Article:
I was, am, addicted to church, although that is not an entirely fair statement either, because the truth is even deeper.  I am addicted to others to approve of me, and afraid, almost always, of disapproval.  Given the dynamics of being priest in community it is a wonder that I lasted as long as I did.  Various people's need either to put me on a pedestal or knock me off it, or both simultaneously, fed into my own needs. A stew is created that is sometimes exhilarating, sometimes humiliating, oftentimes maddening, and always exhausting.

Part of my bumpy night over the past year has been the knowledge that I have to let go and my terror of what is on the other side.  On any given day I run the gamut of hope, guilt, relief, and a sense of abject despair over my failure.  My therapist says I will not always be caught in this polar vertex of the psyche and soul, but I am having trouble believing that is true.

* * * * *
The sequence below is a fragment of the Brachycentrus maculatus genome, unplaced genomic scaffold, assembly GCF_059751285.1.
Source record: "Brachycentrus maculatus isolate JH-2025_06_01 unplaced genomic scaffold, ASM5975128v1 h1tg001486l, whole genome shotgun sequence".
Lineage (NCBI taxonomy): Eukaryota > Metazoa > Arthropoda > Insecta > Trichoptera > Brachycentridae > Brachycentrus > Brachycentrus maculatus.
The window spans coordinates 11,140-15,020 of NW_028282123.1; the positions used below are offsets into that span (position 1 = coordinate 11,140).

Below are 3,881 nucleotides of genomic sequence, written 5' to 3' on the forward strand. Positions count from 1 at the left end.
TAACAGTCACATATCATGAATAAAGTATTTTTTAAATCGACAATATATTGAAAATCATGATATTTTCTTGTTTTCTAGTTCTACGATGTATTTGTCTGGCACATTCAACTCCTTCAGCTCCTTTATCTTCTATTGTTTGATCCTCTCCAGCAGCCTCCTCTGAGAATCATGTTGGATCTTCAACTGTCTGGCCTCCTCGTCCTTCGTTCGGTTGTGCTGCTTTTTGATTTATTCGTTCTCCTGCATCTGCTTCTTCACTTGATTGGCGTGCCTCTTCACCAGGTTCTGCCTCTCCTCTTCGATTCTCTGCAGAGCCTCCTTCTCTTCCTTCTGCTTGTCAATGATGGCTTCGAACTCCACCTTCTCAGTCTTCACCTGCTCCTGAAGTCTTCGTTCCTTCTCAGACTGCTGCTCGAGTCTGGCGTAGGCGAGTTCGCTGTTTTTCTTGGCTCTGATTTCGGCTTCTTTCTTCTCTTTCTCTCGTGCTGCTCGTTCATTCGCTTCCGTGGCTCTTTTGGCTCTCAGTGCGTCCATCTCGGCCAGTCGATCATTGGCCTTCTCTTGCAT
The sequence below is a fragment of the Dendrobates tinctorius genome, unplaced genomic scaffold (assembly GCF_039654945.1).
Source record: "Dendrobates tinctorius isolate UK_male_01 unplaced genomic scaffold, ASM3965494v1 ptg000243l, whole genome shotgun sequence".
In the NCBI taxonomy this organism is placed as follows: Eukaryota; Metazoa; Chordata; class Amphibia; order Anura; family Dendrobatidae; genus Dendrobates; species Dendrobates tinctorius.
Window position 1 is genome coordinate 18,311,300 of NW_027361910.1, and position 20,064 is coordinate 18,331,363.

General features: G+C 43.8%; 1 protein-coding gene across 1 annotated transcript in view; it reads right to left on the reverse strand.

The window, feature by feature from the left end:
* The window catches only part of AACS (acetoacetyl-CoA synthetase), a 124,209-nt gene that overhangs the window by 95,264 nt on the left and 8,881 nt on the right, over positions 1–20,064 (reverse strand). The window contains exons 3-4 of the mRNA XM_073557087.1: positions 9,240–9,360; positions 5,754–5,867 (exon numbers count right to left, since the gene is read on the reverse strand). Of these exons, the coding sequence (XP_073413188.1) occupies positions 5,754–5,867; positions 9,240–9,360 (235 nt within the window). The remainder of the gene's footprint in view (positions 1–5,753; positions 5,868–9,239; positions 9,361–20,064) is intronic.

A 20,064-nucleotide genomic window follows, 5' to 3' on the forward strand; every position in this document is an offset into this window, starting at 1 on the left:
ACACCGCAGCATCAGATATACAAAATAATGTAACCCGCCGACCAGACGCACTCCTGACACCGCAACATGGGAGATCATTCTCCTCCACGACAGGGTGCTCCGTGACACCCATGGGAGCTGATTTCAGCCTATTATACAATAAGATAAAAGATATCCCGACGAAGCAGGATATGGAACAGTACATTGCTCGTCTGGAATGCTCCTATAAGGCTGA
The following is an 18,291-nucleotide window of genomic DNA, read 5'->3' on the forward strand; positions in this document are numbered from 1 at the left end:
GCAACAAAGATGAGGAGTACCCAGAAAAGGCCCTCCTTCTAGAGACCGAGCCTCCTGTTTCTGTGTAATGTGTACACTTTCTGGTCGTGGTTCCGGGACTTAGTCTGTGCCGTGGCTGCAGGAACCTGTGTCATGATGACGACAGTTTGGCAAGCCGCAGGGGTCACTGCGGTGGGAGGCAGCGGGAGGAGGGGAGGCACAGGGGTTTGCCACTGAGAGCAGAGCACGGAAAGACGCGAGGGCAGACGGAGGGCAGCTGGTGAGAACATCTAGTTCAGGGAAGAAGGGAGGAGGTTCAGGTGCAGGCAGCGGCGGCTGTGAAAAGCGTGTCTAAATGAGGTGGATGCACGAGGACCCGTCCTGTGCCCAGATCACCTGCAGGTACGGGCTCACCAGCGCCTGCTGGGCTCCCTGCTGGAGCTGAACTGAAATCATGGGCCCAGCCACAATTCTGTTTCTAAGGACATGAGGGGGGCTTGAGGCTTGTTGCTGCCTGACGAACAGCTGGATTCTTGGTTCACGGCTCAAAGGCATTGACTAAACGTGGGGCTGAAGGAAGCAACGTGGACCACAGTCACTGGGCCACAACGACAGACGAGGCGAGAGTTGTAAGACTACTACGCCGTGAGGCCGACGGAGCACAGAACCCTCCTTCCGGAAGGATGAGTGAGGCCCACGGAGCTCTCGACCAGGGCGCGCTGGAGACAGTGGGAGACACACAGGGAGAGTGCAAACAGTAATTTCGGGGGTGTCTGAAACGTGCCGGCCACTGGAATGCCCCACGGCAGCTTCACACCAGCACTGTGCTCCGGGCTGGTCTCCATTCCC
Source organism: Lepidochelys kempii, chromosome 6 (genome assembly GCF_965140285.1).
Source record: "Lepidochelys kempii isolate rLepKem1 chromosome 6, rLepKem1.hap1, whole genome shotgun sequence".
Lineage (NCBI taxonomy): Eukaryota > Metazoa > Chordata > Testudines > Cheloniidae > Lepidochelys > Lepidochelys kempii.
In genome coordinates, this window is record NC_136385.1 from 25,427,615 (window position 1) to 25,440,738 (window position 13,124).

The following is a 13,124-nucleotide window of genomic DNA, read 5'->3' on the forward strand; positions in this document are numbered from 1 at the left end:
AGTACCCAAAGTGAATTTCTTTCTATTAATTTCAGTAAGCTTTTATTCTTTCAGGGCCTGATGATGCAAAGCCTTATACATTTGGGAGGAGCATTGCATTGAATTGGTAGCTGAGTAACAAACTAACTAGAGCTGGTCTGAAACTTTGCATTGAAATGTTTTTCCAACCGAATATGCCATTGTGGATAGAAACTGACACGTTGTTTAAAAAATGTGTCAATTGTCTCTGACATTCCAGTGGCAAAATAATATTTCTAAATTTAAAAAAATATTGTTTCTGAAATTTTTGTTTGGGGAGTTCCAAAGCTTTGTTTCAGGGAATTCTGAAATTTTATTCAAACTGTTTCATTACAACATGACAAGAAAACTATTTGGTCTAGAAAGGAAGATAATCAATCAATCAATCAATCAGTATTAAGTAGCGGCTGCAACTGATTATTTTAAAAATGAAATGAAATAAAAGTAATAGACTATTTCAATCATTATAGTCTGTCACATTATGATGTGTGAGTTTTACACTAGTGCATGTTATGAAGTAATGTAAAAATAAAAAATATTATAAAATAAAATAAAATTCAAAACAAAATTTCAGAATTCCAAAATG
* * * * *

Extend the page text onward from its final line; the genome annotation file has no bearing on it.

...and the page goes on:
Others tell me I am courageous in dealing with this illness head-on. It helps to hear this even though I don't put much stock in it.  "You have to take care of yourself first," is often said. Really?  That's not what they taught in seminary.

Thank God for John (my husband) and Lucy (our companion dachshund) who I know are absolutely committed to walking with me no matter what.  Even this I sometimes cannot quite believe and one of them has to remind me that it really is true.  And thank God for the Pension Fund that is allowing me this time to live through the bumpy night without knowing what glory shall be revealed.